Oil prices fell for the second straight week as worries about supply disruptions in the Middle East eased, offsetting a boost from the weaker U.S. dollar. Crude oil benchmarks dropped 4% over the past week despite escalating violence between Israel and Hamas as other OPEC nations did not join Iran's call for an oil embargo on Israel. Weaker than expected U.S. jobs data in October caused the dollar to fall over 1%, but this did not help crude prices stem losses. Oilfield services company Baker Hughes reported a decline in active U.S. rigs, while traders await CFTC data for clues about appetite for bullish oil bets. Overall, crude prices declined for a second consecutive week as the risk premium on Middle East supplies deflated, overshadowing other potentially supportive factors.


U.S. job growth slowed in October, partly due to strikes by the United Auto Workers (UAW) union affecting Detroit's major car makers, leading to a decline in manufacturing payrolls and the smallest annual wage increase in almost 2.5 years. The unemployment rate also rose to 3.9%, the highest since January 2022, as the report signalled a potential easing in labour market conditions and suggested that the Federal Reserve may hold off on further interest rate increases.

U.S. manufacturing activity contracted more than expected, with the Institute for Supply Management's purchasing managers' index registering at 46.7, leading to decreased new orders and employment. Despite these challenges, other data from the Federal Reserve suggests solid growth in the production of durable goods in the third quarter, portraying a resilient U.S. economy in the face of various headwinds.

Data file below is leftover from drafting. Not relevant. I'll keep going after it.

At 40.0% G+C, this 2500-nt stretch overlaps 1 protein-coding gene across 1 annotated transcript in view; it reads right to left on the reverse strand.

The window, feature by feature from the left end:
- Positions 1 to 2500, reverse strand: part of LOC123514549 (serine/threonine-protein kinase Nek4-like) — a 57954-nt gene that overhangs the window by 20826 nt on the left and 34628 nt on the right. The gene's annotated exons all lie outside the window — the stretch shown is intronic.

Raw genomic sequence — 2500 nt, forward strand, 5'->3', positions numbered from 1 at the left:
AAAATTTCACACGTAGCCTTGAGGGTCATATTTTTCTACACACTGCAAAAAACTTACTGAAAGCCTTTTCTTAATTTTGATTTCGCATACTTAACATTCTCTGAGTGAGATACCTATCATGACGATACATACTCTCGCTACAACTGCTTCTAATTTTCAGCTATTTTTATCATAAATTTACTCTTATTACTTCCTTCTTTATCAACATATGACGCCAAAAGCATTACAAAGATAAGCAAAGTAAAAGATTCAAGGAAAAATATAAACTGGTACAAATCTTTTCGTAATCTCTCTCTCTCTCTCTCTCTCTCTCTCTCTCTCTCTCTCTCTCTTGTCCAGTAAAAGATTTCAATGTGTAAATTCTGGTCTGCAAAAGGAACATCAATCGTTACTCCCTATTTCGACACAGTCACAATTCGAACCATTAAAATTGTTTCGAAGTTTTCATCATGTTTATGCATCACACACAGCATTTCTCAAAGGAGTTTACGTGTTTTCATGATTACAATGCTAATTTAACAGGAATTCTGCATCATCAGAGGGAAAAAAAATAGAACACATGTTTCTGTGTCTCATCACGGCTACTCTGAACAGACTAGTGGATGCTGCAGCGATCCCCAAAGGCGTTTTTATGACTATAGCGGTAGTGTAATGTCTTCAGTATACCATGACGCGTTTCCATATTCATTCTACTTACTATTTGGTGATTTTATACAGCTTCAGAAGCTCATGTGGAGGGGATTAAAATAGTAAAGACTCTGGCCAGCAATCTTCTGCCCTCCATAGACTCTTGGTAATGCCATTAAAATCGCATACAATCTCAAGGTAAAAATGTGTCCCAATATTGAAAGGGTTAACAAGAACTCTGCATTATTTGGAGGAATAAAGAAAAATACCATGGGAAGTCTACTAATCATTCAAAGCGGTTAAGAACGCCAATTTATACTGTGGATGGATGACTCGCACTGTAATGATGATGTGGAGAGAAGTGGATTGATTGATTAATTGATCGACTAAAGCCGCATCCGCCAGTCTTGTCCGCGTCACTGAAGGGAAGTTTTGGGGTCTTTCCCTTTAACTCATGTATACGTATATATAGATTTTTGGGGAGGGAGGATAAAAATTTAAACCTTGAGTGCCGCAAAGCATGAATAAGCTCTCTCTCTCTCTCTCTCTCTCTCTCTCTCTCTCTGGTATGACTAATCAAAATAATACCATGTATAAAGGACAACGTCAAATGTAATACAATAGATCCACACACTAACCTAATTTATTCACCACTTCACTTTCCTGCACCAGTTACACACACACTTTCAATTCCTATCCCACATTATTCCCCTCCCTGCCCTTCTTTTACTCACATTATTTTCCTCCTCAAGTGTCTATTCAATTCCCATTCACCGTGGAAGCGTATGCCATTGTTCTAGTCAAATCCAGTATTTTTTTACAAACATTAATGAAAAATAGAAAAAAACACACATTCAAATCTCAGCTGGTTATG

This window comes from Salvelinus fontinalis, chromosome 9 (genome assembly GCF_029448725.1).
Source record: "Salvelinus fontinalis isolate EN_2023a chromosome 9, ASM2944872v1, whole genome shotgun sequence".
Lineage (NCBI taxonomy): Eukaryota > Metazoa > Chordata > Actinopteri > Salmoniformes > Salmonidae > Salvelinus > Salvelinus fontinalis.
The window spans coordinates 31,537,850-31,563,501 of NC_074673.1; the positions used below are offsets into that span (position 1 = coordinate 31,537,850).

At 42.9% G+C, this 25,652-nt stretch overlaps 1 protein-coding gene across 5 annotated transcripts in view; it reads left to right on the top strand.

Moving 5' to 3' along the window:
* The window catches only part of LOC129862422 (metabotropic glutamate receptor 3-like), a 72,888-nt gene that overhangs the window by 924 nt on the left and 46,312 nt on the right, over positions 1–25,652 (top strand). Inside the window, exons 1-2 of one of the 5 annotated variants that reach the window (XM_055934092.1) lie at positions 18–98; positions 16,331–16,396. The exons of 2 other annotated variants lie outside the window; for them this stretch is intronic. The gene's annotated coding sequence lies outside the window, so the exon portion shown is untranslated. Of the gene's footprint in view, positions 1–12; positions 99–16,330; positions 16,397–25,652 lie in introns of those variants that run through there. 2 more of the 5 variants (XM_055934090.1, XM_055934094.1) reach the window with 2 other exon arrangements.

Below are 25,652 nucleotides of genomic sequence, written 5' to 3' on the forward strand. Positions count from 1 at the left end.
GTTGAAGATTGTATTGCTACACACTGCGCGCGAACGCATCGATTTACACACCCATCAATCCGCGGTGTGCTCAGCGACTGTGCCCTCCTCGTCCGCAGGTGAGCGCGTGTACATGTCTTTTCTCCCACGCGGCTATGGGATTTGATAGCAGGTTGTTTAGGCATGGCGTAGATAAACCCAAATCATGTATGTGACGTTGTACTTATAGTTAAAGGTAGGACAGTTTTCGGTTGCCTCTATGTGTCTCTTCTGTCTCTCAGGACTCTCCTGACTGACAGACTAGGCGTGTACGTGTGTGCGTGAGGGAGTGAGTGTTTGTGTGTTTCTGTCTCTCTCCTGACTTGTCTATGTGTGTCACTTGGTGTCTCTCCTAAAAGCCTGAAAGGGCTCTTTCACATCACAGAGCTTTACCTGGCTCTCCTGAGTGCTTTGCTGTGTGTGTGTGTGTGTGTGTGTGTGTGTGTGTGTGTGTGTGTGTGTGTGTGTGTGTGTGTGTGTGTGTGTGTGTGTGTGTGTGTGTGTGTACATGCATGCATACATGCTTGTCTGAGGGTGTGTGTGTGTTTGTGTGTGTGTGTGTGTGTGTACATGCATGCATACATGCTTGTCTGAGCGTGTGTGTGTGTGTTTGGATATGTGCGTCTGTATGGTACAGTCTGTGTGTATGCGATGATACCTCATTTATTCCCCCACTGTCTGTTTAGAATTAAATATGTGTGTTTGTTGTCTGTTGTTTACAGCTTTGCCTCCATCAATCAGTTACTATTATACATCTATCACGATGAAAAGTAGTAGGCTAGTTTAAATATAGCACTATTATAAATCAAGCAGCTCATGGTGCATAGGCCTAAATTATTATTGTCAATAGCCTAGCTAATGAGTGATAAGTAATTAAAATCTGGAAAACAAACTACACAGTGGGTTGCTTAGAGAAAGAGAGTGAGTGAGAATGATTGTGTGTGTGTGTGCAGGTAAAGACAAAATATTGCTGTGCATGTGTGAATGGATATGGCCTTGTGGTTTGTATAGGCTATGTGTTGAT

Asia's manufacturing sector saw declining factory activity, raising concerns about the region's export-driven recovery amid weaker global demand and higher prices. The slowdown in China's manufacturing is having a ripple effect on neighbouring countries, contributing to a challenging outlook for the Asian manufacturing sector.

What Can We Expect from The Market This Week

RBA Interest Rate Decision: The RBA is expected to raise the cash rate target by 25 basis points to 4.35%, marking the first rate hike under Governor Michele Bullock's leadership. This decision is made in response to the need for a more sustainable economic balance and may be further adjusted if inflation expectations rise, potentially affecting borrowing costs for households and businesses.

EIA Short-term Energy Outlook: The report offers forecasts and analysis of U.S. and global energy markets. Key points from the last report include predictions of a slight decrease in natural gas-fired electricity generation in 2024, record U.S. natural gas exports in 2023 with continued growth in 2024, and a decrease in U.S. liquid fuel consumption.

German CPI: It tracks changes in the prices of goods and services purchased by German consumers. The latest data from October 2023 reveals an expected inflation rate of 3.8%, the lowest since August 2021, where higher than expected readings can signify inflationary pressures in the economy.

US Initial Jobless Claims: Initial claims for state unemployment benefits rose slightly last week, but the tight labour market and strong economy were still evident, with more job openings than unemployed individuals. This report's data do not affect the October employment report scheduled for release, and the labour market remains robust despite a slight increase in jobless claims.

UK GDP Q3: GDP in Q3 is expected to contract by 0.1% due to declining output in major sectors, but Q2 2023 saw a 1.8% increase compared to pre-pandemic levels. Despite challenges like high inflation and the aftermath of the pandemic and Brexit, the UK economy is expected to avoid a recession, with some downside risks.